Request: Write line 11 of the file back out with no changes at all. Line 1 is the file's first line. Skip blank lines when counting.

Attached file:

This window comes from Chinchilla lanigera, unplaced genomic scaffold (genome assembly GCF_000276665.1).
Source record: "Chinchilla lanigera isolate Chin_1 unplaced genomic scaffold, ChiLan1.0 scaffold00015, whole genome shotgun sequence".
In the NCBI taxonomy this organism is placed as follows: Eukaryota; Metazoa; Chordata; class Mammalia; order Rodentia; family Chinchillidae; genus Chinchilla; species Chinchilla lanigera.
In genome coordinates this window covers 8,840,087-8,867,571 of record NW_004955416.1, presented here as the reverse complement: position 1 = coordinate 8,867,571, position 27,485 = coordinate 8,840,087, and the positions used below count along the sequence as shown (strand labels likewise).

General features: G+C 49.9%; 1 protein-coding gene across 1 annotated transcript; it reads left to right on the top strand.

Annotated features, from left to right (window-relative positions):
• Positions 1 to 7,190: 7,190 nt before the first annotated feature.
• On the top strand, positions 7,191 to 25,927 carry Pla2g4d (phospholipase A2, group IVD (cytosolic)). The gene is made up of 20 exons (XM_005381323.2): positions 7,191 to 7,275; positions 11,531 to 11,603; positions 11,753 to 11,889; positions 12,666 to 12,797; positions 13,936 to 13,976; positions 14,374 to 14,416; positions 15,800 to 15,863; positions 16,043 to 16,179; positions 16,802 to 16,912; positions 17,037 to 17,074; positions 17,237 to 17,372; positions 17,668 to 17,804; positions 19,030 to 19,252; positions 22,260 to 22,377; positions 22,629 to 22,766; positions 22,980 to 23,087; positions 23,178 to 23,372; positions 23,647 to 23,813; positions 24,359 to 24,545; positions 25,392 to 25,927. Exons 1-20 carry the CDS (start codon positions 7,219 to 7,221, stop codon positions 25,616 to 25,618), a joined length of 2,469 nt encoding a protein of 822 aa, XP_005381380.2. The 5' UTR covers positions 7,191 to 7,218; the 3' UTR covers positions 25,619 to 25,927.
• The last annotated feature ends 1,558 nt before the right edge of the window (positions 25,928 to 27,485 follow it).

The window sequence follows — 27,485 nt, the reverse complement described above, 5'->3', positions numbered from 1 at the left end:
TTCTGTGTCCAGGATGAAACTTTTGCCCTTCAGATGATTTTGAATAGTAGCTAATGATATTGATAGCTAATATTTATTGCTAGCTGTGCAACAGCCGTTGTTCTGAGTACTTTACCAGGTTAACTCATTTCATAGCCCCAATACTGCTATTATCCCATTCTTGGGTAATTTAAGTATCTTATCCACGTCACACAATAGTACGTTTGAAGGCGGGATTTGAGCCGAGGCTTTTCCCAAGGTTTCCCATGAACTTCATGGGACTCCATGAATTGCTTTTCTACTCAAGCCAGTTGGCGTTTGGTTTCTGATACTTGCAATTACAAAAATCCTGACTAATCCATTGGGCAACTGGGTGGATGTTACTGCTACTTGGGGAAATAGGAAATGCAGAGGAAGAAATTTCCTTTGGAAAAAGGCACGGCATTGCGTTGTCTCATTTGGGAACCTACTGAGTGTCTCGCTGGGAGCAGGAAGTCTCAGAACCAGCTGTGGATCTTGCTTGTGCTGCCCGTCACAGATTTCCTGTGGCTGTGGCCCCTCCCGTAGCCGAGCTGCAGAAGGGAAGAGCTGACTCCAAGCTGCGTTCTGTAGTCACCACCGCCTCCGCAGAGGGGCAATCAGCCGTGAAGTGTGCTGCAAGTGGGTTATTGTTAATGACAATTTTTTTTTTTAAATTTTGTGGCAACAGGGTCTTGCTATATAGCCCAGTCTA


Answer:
TTCTGTGTCCAGGATGAAACTTTTGCCCTTCAGATGATTTTGAATAGTAGCTAATGATATTGATAGCTAATATTTATTGCTAGCTGTGCAACAGCCGTTGTTCTGAGTACTTTACCAGGTTAACTCATTTCATAGCCCCAATACTGCTATTATCCCATTCTTGGGTAATTTAAGTATCTTATCCACGTCACACAATAGTACGTTTGAAGGCGGGATTTGAGCCGAGGCTTTTCCCAAGGTTTCCCATGAACTTCATGGGACTCCATGAATTGCTTTTCTACTCAAGCCAGTTGGCGTTTGGTTTCTGATACTTGCAATTACAAAAATCCTGACTAATCCATTGGGCAACTGGGTGGATGTTACTGCTACTTGGGGAAATAGGAAATGCAGAGGAAGAAATTTCCTTTGGAAAAAGGCACGGCATTGCGTTGTCTCATTTGGGAACCTACTGAGTGTCTCGCTGGGAGCAGGAAGTCTCAGAACCAGCTGTGGATCTTGCTTGTGCTGCCCGTCACAGATTTCCTGTGGCTGTGGCCCCTCCCGTAGCCGAGCTGCAGAAGGGAAGAGCTGACTCCAAGCTGCGTTCTGTAGTCACCACCGCCTCCGCAGAGGGGCAATCAGCCGTGAAGTGTGCTGCAAGTGGGTTATTGTTAATGACAATTTTTTTTTTTAAATTTTGTGGCAACAGGGTCTTGCTATATAGCCCAGTCTA